India’s space agency has released new footage that shows Chandrayaan-3’s rover for the first time ever.
The video was taken just hours after the country made history by becoming the first to land near the south pole.
It shows Pragyaan (Sanskrit for wisdom) exiting the lander by sliding down a ramp and taking first steps on the lunar surface.
The Vikram lander – carrying the rover in its belly – had successfully touched down as planned on Wednesday evening.
With this, India joins an elite club of countries to achieve a soft landing on the Moon, after the US, the former Soviet Union and China.
On Thursday, the Indian Space Research Organisation (Isro) said the 26kg rover had “ramped down” from the lander and “India took a walk on the Moon!”.
Friday morning’s video showed the rover as it stepped out into the sunshine and its lengthening shadow.
Pragyaan – which moves at a speed of 1cm per second – is now roaming around the rocks and craters, gathering crucial data and images to be sent back to Earth for analysis. With each step, it’s also leaving on the Moon’s surface the imprint of Isro’s logo and emblem embossed on its six wheels.
The rover is carrying two scientific instruments which will try to find out what minerals are present on the lunar surface and study the chemical composition of the soil.
Pragyaan will communicate only with the lander which will send the information to the orbiter from Chandrayaan-2 – which is still circling the Moon – to pass it on to the Earth for analysis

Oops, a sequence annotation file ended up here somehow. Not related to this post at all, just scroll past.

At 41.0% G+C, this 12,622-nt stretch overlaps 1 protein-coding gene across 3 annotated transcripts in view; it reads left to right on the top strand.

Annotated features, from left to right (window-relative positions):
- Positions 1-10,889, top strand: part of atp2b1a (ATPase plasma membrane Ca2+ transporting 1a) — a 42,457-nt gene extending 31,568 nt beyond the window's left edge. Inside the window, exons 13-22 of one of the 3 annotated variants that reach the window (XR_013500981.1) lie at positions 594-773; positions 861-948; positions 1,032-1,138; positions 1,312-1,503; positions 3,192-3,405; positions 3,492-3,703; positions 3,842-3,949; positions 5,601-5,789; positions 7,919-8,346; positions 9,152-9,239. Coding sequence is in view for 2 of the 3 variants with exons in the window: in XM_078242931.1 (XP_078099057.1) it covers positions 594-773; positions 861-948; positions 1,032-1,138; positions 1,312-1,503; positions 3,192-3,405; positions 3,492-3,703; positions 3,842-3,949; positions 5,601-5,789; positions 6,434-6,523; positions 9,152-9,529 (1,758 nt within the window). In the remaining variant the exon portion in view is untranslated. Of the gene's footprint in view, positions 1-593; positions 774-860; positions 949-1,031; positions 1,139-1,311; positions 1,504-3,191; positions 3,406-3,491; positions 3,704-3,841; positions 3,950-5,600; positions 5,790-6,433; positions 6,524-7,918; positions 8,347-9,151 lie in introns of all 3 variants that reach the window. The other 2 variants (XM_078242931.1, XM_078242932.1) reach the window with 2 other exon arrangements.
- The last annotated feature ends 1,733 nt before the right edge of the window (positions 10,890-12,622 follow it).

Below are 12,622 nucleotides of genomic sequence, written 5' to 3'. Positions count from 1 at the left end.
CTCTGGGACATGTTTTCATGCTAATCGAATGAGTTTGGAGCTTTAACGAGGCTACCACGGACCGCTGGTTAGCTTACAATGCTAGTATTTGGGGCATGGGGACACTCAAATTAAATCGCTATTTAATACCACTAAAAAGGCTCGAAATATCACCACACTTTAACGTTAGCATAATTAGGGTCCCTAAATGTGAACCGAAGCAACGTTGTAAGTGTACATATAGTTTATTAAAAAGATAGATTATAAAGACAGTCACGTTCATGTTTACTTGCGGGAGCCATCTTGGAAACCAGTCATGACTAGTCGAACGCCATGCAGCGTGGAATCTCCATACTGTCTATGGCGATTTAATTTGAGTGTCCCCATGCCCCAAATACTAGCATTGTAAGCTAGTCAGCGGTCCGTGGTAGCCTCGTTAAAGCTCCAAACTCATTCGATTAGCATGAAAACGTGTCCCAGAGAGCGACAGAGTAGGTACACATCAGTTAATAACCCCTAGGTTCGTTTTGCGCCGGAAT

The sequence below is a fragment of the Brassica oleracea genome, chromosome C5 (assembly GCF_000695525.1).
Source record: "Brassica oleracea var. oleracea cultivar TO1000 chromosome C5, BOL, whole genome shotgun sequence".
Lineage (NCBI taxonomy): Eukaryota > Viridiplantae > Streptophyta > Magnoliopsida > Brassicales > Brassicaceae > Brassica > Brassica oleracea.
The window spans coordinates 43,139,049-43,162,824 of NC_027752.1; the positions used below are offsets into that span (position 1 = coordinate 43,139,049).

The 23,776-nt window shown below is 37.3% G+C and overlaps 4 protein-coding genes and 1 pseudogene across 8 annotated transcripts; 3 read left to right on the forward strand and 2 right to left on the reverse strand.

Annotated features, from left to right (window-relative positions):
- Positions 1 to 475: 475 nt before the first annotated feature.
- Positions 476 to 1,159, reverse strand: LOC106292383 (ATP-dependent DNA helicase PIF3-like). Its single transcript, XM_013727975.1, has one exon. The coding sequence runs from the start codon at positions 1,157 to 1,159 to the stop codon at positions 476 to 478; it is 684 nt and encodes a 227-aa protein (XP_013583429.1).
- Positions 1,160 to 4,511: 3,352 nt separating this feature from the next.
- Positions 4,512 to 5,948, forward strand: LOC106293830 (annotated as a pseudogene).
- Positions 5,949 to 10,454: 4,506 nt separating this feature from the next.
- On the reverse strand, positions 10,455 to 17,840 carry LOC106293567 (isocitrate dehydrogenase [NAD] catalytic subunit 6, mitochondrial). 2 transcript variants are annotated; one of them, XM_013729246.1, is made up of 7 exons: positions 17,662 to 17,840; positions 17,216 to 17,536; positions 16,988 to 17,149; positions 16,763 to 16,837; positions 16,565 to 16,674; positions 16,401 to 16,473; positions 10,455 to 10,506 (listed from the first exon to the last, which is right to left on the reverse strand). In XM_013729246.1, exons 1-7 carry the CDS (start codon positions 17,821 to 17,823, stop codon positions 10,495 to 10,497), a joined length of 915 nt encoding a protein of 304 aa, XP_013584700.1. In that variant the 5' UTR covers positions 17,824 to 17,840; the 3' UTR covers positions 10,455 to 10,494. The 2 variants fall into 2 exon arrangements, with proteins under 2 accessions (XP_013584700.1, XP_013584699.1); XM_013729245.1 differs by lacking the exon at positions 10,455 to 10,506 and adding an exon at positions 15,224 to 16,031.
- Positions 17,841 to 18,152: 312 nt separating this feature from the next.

The landing on Wednesday coincided with the start of a lunar day – a day on the Moon equals a little over four weeks on Earth and this means the lander and rover will have 14 days of sunlight to charge their batteries.
Once night falls, they will discharge and stop working. It is not yet clear whether they will come back to life when the next lunar day starts.
The lander is also carrying several scientific instruments which will help find out what goes on the Moon’s surface and above and below it.
Moon is thought to hold important minerals but one of the major goals of Chandrayaan-3 is to hunt for water – scientists say the huge craters in the south pole region which are permanently in shadow hold ice which could support human habitation on the Moon in future.
It could also be used for supplying propellant for spacecraft headed to Mars and other distant destinations.
The landing came just days after Russia’s Luna-25 spacecraft spun out of control and crashed into the moon.